Respiratory and cardiovascular responses to cold stress following repeated cold water immersion

Undersea Biomed Res. 1988 May;15(3):165-78.


The effects of cold acclimation (CA) on the cardiorespiratory responses to cold air and water stress tests (CST) were studied in 7 males before and after a CA program of daily 90-min cold water (18 degrees C) immersions repeated 5 times a wk for 5 consecutive wk. The CST consisted of a 90-min resting exposure to cold air (5 degrees C, 30% relative humidity) or water (18 degrees C) during which rectal temperature, oxygen consumption (VO2), carbon dioxide production (VCO2), minute ventilation (VE), heart rate, cardiac output (Q), and blood pressure (BP) were periodically measured. In cold air following CA, the VO2 at 10 min was lower (P less than 0.02) post- than pre-CA, however, no differences were found in cold water. The VE increased (P less than 0.01) during CST as a function of VCO2. The CA did not affect the VE-VCO2 relationship or the pattern of breathing during CST in cold air or water. The CA had no effect on Q or (a-v) O2 difference, which both increased (P less than 0.01) during the first 45 min of CST, then remained stable. BP increased significantly during the first cold water exposure, but not during the last cold water immersion. These data indicate that CA attenuated the onset of metabolic heat production during CST in air but did not alter its ultimate magnitude or the relationships between the cardiorespiratory variables and metabolic requirements. Also, the thermoregulatory adjustments associated with CA altered the control of blood pressure during acute cold stress.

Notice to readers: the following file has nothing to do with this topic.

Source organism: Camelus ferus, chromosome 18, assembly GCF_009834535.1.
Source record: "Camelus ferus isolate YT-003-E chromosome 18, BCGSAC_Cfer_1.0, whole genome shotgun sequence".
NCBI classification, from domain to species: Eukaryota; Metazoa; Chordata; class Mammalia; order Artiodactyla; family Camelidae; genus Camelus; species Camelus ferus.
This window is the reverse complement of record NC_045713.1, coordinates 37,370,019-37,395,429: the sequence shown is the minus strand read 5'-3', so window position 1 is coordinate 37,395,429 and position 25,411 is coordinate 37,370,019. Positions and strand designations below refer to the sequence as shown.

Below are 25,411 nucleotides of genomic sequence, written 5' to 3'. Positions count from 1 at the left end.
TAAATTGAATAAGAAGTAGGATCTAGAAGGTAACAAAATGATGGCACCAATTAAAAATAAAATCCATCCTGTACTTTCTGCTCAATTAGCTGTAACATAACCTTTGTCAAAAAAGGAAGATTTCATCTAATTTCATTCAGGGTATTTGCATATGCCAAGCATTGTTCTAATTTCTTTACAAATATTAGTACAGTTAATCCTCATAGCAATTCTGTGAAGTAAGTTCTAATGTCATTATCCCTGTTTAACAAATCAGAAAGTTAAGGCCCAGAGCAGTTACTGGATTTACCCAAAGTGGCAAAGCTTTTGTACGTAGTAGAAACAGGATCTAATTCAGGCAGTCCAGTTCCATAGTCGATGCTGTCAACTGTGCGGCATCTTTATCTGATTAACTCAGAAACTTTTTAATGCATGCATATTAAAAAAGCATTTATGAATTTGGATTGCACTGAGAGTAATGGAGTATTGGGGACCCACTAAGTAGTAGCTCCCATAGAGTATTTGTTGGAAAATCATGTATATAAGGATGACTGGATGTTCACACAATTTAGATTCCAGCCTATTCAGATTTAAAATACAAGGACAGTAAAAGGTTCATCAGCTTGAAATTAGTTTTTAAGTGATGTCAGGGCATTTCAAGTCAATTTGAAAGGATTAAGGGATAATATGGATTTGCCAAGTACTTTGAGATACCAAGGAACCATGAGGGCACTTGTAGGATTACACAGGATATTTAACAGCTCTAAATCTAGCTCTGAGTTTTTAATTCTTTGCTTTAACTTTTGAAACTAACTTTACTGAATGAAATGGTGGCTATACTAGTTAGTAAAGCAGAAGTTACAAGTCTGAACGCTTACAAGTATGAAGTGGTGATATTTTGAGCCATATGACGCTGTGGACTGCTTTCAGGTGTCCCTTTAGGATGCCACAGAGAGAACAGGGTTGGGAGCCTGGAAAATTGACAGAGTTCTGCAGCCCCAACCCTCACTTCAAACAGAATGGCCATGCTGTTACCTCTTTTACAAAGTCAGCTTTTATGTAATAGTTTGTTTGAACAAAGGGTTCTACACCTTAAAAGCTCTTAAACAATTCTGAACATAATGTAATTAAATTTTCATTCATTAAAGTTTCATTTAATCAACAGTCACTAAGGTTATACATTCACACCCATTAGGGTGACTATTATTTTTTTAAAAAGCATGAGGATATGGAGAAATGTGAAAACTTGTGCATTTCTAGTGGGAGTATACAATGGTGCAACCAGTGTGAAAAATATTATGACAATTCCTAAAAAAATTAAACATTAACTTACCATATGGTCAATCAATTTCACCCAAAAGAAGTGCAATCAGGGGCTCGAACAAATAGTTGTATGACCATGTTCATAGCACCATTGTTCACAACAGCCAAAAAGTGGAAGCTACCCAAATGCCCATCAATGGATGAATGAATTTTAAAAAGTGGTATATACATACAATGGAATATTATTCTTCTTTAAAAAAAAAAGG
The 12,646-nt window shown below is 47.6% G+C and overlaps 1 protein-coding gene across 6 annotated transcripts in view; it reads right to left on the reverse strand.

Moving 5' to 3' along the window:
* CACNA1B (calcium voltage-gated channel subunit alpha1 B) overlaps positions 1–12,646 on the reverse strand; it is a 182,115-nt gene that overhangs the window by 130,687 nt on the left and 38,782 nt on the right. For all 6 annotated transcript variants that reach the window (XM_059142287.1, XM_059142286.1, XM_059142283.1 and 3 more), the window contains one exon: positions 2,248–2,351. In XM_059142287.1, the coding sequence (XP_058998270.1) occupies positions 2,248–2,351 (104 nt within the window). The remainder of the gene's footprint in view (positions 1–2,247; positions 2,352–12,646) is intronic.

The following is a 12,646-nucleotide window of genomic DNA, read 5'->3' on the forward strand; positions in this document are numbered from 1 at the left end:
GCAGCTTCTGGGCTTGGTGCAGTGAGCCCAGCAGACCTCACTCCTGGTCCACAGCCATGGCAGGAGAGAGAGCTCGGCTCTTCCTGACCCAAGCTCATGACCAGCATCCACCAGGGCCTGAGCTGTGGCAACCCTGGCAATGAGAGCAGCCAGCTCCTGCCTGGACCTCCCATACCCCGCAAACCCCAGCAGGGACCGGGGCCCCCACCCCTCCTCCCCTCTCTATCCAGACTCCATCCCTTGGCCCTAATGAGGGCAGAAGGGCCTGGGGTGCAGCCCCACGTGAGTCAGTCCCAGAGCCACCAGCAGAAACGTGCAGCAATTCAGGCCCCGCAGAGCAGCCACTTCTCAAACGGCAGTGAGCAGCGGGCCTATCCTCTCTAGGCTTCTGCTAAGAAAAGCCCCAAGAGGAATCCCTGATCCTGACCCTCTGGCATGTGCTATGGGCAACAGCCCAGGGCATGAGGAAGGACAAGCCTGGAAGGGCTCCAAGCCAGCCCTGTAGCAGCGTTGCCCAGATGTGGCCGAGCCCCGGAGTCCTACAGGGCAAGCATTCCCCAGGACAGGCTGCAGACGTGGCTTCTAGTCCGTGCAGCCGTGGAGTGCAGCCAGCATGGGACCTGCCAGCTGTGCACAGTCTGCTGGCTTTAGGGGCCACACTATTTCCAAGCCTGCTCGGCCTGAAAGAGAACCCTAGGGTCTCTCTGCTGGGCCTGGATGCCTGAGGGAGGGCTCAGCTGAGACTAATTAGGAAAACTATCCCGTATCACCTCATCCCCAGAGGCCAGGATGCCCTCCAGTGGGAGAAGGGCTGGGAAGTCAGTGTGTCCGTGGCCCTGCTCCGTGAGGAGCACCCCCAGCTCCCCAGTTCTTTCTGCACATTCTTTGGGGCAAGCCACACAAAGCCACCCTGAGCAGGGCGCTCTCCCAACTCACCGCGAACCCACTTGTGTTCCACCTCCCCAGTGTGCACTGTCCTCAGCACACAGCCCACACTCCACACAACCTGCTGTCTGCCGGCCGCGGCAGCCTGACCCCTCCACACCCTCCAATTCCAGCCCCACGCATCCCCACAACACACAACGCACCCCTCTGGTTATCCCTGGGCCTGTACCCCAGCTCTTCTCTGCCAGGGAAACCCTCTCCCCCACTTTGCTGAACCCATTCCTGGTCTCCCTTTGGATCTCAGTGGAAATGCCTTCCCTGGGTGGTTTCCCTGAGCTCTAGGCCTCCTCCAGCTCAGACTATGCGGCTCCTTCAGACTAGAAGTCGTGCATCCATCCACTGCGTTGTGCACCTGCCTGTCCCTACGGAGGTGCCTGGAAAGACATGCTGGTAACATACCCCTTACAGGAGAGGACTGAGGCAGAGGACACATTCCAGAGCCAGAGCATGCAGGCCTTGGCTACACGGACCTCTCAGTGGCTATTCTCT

MeSH terms

  • Acclimatization
  • Adult
  • Air
  • Body Temperature Regulation
  • Cardiovascular System / physiopathology*
  • Cold Temperature*
  • Humans
  • Immersion / physiopathology*
  • Male
  • Respiratory System / physiopathology*
  • Stress, Physiological / physiopathology